The initial response or lack thereof, to the widespread disaster in the Gulf Coast, caused by Hurricane Katrina, demonstrated high levels of incompetence and disorganization by government officials. Images of desperate individuals awaiting rescue on their rooftops, and masses of people packed together in deplorable conditions in the Super Dome, circulated the globe. There was no hiding from the painful reality and the obvious inaction or inability of those responsible to care for these individual in the wake of this catastrophe. (12, 791)
Although a considerable amount of the blame has been placed at the feet of FEMA, it should be understood that multiple factors contributed to the situation in New Orleans. Some sections of the levees had been poorly constructed, and were not properly maintained. Local agencies failed to adequately plan and prepare of such an event. Local officials waited too long to order an evacuation, and did not consider how to assist those citizens who lacked the financial resources evacuate on their own. (1,24)
Federal intervention in the aftermath of natural disasters began after the San Francisco earthquake in 1906. This 8.3 magnitude earthquake killed 478, and left over 250,000 homeless. While the disaster itself was obviously unavoidable, the subsequent fires that burned throughout the city were a result of poor planning. (1, 17) In an effort to consolidate existing programs, and to improve the nation’s level of preparedness, President Carter created FEMA in 1979. Initially, FEMA was praised for improving communication between various levels of government, and multiple agencies during a crisis. (1,19)
As part of the reorganization of the federal government in response to the events of September 11, 2001, FEMA was integrated as part of the Department of Homeland Security. The agencies budged and resources were subsequently redirected to address possibility of future terrorist attacks. As a result, FEMA was unprepared for Hurricane Katrina. After a state of emergency was declared, FEMA should have responded by working in coordination with state and local authorities to prepare for this disaster, but they did not. Nobody at FEMA or the DOD ordered essential supplies, such as food, water and medical supplies, to be deployed to the area. (3, 528)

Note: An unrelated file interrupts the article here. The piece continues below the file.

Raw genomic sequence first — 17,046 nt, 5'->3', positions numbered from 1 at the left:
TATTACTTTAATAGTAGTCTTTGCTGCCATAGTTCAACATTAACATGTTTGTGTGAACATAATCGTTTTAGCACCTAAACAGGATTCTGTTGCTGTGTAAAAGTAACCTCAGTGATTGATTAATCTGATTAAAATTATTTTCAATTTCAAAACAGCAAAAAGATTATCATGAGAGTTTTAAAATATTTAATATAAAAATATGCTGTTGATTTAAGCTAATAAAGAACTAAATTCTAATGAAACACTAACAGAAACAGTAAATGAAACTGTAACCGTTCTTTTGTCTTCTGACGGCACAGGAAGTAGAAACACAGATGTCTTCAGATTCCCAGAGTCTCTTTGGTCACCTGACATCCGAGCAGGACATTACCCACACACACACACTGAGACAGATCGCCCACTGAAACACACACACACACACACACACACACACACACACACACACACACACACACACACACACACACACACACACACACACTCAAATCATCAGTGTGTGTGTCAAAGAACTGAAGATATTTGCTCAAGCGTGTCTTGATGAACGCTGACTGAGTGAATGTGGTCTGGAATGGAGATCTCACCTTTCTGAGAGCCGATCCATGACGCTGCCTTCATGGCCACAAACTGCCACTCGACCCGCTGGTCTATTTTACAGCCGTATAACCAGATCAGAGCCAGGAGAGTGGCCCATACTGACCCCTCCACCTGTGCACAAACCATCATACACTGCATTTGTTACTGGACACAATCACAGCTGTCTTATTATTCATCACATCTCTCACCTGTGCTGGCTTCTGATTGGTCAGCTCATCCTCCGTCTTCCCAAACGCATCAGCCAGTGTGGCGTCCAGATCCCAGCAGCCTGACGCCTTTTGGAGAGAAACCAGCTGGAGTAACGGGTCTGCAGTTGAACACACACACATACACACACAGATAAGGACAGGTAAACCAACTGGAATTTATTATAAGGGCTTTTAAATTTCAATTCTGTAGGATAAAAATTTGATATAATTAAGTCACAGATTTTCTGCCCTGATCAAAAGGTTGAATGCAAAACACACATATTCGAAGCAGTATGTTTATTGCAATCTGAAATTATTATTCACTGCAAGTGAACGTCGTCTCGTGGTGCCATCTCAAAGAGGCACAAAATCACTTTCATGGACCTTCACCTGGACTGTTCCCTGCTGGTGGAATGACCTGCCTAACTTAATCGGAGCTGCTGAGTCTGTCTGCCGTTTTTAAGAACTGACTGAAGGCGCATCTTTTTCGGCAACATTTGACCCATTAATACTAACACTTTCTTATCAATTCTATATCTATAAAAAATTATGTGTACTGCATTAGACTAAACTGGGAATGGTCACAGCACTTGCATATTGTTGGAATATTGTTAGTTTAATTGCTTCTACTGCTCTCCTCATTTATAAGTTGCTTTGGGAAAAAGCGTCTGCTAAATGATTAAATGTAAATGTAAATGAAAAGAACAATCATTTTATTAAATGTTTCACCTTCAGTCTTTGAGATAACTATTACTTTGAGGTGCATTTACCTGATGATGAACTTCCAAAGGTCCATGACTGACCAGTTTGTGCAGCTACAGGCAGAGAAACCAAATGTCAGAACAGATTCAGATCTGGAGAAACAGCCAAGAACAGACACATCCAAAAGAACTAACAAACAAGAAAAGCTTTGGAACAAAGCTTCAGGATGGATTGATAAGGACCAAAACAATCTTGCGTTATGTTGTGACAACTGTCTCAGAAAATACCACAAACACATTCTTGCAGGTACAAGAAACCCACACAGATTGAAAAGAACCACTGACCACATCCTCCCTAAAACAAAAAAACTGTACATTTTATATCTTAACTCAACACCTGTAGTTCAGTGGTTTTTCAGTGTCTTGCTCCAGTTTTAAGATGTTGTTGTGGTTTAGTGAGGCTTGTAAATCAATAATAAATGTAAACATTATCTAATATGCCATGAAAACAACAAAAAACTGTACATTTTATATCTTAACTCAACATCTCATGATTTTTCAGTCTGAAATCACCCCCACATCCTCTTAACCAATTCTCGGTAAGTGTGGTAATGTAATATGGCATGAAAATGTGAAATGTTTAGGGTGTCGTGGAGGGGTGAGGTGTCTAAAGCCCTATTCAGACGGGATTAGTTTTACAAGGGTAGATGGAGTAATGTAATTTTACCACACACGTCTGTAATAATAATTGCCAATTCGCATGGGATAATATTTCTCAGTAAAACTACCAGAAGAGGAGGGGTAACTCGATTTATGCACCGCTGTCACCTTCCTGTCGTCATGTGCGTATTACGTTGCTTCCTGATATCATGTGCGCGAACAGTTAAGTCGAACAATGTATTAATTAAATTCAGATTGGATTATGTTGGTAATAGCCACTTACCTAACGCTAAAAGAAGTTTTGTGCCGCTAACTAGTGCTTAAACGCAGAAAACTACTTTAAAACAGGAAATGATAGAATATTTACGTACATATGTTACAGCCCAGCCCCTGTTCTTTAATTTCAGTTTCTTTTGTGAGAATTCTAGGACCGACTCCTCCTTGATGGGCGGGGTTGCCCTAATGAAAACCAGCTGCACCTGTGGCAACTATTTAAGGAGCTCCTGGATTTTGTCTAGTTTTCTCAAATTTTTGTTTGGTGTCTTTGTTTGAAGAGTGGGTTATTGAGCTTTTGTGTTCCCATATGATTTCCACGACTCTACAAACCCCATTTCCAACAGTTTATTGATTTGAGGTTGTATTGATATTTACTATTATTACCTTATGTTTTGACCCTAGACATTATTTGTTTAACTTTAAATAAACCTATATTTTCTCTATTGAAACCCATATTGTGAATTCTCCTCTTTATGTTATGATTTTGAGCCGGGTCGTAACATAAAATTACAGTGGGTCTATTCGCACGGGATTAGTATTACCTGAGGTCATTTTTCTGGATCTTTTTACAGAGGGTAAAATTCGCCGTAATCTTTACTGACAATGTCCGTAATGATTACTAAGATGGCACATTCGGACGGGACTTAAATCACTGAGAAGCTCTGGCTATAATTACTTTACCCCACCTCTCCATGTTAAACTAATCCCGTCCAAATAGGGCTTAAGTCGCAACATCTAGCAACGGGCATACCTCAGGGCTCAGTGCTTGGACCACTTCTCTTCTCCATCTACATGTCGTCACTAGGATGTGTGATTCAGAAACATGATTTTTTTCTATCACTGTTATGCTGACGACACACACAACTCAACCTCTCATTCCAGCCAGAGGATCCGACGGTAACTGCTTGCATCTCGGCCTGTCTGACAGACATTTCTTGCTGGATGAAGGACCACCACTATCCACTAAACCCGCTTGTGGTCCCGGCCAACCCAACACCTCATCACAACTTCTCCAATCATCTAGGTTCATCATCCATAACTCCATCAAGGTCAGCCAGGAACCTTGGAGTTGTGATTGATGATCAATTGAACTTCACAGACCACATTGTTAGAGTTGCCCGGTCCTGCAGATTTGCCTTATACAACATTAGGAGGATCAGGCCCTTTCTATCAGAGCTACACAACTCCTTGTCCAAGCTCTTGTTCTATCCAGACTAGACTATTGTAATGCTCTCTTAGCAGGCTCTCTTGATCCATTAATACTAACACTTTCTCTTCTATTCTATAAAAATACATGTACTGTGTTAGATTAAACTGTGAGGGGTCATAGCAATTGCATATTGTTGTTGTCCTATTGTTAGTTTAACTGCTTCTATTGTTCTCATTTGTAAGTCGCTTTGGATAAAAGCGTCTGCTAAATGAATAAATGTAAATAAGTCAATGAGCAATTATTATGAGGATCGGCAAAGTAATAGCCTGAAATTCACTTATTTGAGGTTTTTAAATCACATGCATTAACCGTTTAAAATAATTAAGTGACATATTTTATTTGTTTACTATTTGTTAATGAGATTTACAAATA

Disasters are, by their very definition, rare events that overwhelm the capacity of normal public organizations. (1, 28) The relationship between the cities and county government was considered to be poor prior to the storm, so too was the relationship between the county and the state. It is believed that these poor relations contributed to the poor response and recovery efforts. (1, 15)
Many of the obstacles and complications encountered during Hurricane Katrina may have been avoided if the training exercise labeled “Hurricane Pam” would have been completed in 2004. The fictional exercise was five-days long, and was intended...